My father (seen in the picture seeing off my nephew to the UK), briefly worked as a royal chauffeur to His Majesty the Third King of Bhutan, and Their HRHs. He was assigned to HRH Princess Sonam Choden on most days but also drove HRH the Crown Prince (later the Fourth Druk Gyalpo). It was the late 1960s.
Those days the Third King was pouring his heart and soul and the country’s limited resources into school education. And day in and day out, per my father, was fully engrossed with the modernisation proess that Bhutan had just launched under His personal stewardship in 1961.
On one of the drives, the King asked if my father had children. My father replied that he had two (my younger sister and my brother were not born then).
“When they turn 5, I want you to enroll them into modern school,” HM told my father. HM went on to elaborate how modern education will change the lives of the Bhutanese.
So, in 1972, when I was about to turn five, my father appeared in our village to take me and sister away. And with his measly salary (by then he was transfered to the erstwhile BGTS in Phuntsholing) my father educated almost every member of the next generation, including all the nieces and nephews. He started with me. The year was 1972.
50 years on, he still gets super excited when anyone in the family wins a scholarship or aces in the academics. When I completed my PhD, he visited every temple in the valley and thanked every divinity he saw.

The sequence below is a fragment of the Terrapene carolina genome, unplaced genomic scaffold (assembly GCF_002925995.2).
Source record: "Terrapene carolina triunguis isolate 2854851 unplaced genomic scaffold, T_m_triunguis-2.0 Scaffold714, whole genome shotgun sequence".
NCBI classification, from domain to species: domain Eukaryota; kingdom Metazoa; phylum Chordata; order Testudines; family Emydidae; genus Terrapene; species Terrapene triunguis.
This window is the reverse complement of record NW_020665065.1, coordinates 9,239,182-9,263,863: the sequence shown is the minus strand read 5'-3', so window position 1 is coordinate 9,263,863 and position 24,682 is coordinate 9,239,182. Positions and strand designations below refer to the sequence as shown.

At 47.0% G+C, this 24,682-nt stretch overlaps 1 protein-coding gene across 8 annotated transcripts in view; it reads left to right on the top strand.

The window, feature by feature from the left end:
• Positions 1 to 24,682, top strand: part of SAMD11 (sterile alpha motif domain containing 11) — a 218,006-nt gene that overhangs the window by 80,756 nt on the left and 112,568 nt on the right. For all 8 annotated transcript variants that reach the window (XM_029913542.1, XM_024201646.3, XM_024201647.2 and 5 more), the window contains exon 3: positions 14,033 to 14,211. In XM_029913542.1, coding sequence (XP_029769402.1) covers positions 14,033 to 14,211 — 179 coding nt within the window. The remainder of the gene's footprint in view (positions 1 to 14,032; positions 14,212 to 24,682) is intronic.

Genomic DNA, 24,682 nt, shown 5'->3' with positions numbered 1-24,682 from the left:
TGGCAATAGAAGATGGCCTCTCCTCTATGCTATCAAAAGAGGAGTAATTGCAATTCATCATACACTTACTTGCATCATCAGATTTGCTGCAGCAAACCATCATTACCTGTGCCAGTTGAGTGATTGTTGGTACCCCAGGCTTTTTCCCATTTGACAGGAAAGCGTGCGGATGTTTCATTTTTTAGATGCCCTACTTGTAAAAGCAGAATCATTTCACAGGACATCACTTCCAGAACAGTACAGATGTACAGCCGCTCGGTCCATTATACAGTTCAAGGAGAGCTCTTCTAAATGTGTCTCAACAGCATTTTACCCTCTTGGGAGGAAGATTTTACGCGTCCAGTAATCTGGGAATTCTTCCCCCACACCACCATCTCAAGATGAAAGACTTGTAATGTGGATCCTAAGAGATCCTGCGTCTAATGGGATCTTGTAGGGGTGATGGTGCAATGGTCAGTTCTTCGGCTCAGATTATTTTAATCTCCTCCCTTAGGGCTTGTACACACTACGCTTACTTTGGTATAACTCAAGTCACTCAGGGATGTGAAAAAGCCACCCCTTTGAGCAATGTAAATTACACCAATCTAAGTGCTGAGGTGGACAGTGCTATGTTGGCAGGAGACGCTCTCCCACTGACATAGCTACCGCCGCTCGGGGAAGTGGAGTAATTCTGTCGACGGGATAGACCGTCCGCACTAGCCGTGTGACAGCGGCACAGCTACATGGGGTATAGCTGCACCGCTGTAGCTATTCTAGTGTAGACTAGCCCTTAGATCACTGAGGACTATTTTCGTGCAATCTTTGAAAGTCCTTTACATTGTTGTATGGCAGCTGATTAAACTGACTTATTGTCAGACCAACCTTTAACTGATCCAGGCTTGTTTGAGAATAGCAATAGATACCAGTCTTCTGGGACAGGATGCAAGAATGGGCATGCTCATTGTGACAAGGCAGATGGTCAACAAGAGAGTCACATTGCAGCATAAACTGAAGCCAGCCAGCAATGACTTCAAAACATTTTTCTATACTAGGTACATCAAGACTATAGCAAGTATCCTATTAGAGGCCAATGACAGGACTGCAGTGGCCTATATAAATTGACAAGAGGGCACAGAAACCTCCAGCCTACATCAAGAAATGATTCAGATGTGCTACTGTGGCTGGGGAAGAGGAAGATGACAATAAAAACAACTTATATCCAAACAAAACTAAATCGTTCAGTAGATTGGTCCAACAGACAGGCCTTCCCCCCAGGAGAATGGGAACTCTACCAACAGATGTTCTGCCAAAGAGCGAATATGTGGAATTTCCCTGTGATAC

Now he is on the seventh heaven. Two of his grandsons (my nephews) got Chevening Fellowship to the UK this year, and although the news is months old, he is still celebrating, and walking around with pride everyday.
And yet, sending children to school during his time was hard, as more hands were needed at the farm. Affluent families in those days bribed state functionaries to keep their children home. Besides, in my case, being from a religious line, I had just started my monastic training under my maternal grandfather, when my father showed up to fulfill the Royal Command.
If there’s one staunch believer in the power of education, it’s him. His commitment has resulted in our household in Tashigang producing more masters grad than the entire village combined – something that made him an envy among his peers. He still insists on education over material wealth, and wants to see few more PhDs in the family.